Managers know best, right? Well, when it comes to playing players out of position, some of them appear to be shooting themselves in the foot. Whether it’s goals or points at stake, some bosses can’t seem to see the difference between a versatile player and a player who just isn’t up to the job they are being asked to do.

Are managers shooting themselves in the foot by playing players out of position? Should more players be asked to be more versatile to strengthen their team?

What do you think?

Sign in with Facebook and be
entered for a chance to
WIN THE NEW ENGLAND KIT

Terms and Conditions

Why?

  • Sign up in 2 seconds
  • Use your FB profile image
  • No need to remember a password
  • See which of your friends would like this

Note: We don't post to your wall

Login

Comment without logging in

You will need to fill this out each time to comment so why not quickly login with Facebook!

*

What do you think?

Sign in with Facebook and be
entered for a chance to
WIN THE NEW ENGLAND KIT

Terms and Conditions

Why login with Facebook?

  • Sign up in 2 seconds
  • Use your FB profile image
  • No need to remember a password
  • See which of your friends would like this

Note: We don't post to your wall


  • Santa C
    1 year ago

    Stop picking on big Sam! Bully!

    Reply
    • James Jones
      1 year ago

      I’m a Hammers fan and would never pick on Big Sam, but his decision to bring on Tomkins instead of O’Neil cost us at least a point against Liverpool.

      Reply
  • just
    1 year ago

    people like you make me laugh going threw each club telling the managers what they should and should not be doing if it was so simple do you not think they would be doing it or are these clubs missing a trick not implying a clever DICK like you . your so good you could probably manage half a dozen at once.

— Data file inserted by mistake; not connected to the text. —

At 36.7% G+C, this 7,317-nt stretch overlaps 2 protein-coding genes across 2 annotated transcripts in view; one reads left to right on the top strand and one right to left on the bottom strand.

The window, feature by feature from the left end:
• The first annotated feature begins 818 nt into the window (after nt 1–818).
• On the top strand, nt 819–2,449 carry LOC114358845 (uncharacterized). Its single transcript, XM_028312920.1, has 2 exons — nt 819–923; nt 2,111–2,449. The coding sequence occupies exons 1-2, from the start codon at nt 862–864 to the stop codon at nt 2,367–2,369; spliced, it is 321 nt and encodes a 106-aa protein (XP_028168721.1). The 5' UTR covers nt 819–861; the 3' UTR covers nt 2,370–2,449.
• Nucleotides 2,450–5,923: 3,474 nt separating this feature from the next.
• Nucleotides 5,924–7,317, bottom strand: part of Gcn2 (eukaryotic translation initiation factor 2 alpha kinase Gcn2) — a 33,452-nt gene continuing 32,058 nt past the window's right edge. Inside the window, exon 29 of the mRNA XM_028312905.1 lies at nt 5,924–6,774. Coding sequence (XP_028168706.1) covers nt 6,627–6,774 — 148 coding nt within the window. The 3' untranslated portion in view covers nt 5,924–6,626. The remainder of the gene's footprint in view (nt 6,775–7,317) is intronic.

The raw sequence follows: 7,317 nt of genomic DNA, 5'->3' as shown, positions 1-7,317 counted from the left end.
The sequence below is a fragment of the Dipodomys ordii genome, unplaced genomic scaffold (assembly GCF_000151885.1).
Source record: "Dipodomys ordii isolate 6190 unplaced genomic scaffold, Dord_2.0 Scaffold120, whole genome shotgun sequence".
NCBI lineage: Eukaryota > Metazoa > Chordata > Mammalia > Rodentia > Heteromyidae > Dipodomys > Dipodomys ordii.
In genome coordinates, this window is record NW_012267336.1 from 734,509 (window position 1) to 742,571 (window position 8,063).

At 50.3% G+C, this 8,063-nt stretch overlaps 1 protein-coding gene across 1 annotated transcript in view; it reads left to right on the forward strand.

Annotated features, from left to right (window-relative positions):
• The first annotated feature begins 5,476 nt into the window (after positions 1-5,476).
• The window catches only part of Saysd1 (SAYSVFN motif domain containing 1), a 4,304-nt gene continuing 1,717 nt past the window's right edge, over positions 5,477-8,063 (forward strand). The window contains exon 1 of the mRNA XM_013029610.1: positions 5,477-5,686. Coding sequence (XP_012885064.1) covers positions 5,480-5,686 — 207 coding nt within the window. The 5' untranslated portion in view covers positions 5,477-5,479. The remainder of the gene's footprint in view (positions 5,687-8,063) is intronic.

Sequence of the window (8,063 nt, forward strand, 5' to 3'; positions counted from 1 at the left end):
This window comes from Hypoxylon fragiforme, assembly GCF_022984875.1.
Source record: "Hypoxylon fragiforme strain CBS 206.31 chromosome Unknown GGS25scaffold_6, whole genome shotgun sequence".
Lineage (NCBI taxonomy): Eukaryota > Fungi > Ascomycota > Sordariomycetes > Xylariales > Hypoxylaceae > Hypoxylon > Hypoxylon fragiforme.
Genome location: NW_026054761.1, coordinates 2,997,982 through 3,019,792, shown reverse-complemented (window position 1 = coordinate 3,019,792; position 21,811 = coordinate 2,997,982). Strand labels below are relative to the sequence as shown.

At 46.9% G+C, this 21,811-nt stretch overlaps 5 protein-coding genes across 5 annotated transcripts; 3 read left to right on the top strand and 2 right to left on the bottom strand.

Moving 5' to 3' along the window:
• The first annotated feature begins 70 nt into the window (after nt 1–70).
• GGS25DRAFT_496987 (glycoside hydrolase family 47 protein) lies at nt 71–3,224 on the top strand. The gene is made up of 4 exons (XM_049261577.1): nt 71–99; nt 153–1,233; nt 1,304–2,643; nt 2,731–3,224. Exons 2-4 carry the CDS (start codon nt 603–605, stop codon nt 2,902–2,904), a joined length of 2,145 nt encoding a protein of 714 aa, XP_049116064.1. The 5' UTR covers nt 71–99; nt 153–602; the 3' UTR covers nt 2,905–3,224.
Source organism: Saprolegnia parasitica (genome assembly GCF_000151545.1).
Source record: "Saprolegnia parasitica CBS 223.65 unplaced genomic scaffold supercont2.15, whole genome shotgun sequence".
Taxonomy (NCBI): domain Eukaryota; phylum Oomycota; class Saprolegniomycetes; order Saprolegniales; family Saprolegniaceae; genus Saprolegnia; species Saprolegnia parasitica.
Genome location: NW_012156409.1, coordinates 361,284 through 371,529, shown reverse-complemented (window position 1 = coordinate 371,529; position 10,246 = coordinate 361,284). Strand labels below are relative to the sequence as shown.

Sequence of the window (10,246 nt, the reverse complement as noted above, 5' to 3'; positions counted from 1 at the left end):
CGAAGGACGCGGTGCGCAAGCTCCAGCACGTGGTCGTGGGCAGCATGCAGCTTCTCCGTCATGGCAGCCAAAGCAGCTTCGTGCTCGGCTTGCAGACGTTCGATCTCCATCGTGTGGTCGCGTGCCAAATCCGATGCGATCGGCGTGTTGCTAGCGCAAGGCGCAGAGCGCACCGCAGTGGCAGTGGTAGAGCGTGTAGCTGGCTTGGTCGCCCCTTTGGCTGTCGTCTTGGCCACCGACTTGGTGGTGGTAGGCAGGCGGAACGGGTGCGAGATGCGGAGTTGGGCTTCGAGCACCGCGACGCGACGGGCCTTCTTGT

Reply
    • MICHELE
      1 year ago

      WELL SAID

      Reply
    • James Jones
      1 year ago

      So are you telling me that it works when players are played out of position? With the examples I used, it clearly doesn’t. I’m not implying that I know it all, but I’m simply pointing out where I think some managers have been going wrong this season.

      Or maybe Fergie should play Rooney in defence this weekend? After all, its only Sunderland at home and he’s got RVP up there to get the goals.

      Reply
  • QuirkyDal
    1 year ago

    Just says… Correct your bloody spelling and grammar before you criticise others and make stupid remarks like ‘clever dick’…
    When clearly you are the latter.

    Reply
    • Rich
      1 year ago

      I have to agree with you regarding the standard of written English on most of these blogs leaves a lot to be desired. Unfortunately these clowns don’t have the intelligence or inclination to turn on their spell checkers. As to the West Ham game, they should never have had the penalty in the first place, Allen could never have gotten out of the way of the shot, it was hit that hard from such a close range it nearly dislocated his arm.

      Reply
      • James Jones
        1 year ago

        I make no reference to the penalty but it was one of those decisions where in another game it wouldn’t have been given. Borderline.

        I do stand by my point that, had Allardyce brought on a proper midfielder to replace Diame, we would have been in a better position to hold on to the lead or, if not, at least take a point away from the game.

        Reply

Related Articles:

SIX ways to 'cement' Liverpool's Champions League charge
Fulham star embarrassed after Liverpool humiliation
West Ham boss hails reformed midfielder
Arsenal eye 'world class' signings
Manchester United defender struggling to cope with ‘embarrassing’ season